This is a longer version of an article also published in the Financial Times.
Philip Harper is a great advertisement for the rejuvenating properties of sake. Although now 42, he still looks just like the recent graduate (Oxford, German and English Literature) he was in 1988 when he went to teach English in Japan as part of only the second ever intake of JET students unleashed on Japan’s unsuspecting youth.
Like two out of three of his fellow English teachers, he has married a Japanese, but he has arguably made a greater commitment to Japanese culture than any Englishman before him. He is Japan’s only Western toji, or Master Brewer of sake, a product steeped in tradition and even secrecy. This is a role he takes extremely seriously, unlike anything else. With his wild curly hair, mousey beard and ill-fitting suit, he gives the impression of 100% ingénu, which is apparently how he was regarded at the beginning of his long road to being recognised as having the potential to make award-winning sakes.
He claims to have learnt his Japanese mainly in bars, and it therefore felt a logical step to look for sake-related work after his two years of teaching. He accordingly spent some time “hanging around sake breweries”. Eventually the owner of one “only let me in because he thought I’d be gone in a few weeks. I stayed for 10 years.” He is now working at his fourth brewery, one of Japan’s 1,200 sake breweries, virtually all family owned, near impenetrable, and venerable. In his time he has worked with a 55th generation brewery owner, which puts even such historic wine dynasties as the Antinori (14th century) in their place. Sake making has a 2,000 year-old history.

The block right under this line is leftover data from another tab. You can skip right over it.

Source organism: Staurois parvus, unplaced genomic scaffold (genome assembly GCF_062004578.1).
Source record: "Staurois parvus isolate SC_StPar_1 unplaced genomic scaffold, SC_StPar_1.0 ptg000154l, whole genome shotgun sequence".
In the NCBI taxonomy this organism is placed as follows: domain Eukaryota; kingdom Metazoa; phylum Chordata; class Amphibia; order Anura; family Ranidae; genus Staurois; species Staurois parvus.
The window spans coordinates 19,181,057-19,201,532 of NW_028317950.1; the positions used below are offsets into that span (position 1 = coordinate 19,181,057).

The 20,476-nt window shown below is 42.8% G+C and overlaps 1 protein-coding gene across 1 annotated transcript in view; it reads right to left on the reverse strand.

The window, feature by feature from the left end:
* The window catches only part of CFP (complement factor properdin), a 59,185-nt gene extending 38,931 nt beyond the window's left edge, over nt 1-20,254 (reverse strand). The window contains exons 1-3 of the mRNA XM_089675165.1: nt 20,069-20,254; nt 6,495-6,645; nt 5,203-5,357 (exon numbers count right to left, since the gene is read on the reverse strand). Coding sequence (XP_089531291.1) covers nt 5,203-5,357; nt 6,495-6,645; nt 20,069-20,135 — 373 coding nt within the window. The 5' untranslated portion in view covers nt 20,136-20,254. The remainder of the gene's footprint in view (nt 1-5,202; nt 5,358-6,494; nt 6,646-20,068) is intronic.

He claims that his hobby is making sake and his work is drinking it, but he is clearly besotted by every aspect it. “ I’ve been drinking it for 20 years now and it’s never boring.” A typical email is signed enthusiastically, “just back from tasting a very old, very good sake”. He is now fully accepted – one of his dai ginjo sakes won a gold medal in this year’s Annual New Sake Awards in Hiroshima (see picture below), quite an achievement in his first year in a new brewery – and amazingly sees as only a slight drawback the intensity of the brewing season just begun. From last Monday until April he effectively goes into purdah, for sake brewers are expected to live in the brewery “in an undead zombie kind of way....” working seven days a week during the winter brewing season. “I do enjoy being part of this peculiar old industry even if a lot of things about it drive me mad,” Harper told us at a recent tasting held by the British Sake Association in London to celebrate one of his rare visits back to visit his Cornish cleric father and family recently.
He whizzed us through seven different sakes in not much more than an hour, carefully checking them first. His enthusiasm is certainly infectious. The assembled crowd, which admittedly included representatives from Britain’s six sake suppliers, could hardly wait to try more samples when his talk finished. The UK is arguably well behind the US in its appreciation of sake. Nigori sakes – cloudy, sometimes fizzy, rice-hazed ferments that feel as though they may rupture your digestive system to judge from the one he served us – are particularly popular with American sake drinkers. Harper describes them as ‘a minor but durable genre in Japan’ in the glossary of his admirably approachable and lively A Book of Sake – A Connoisseur’s Guide.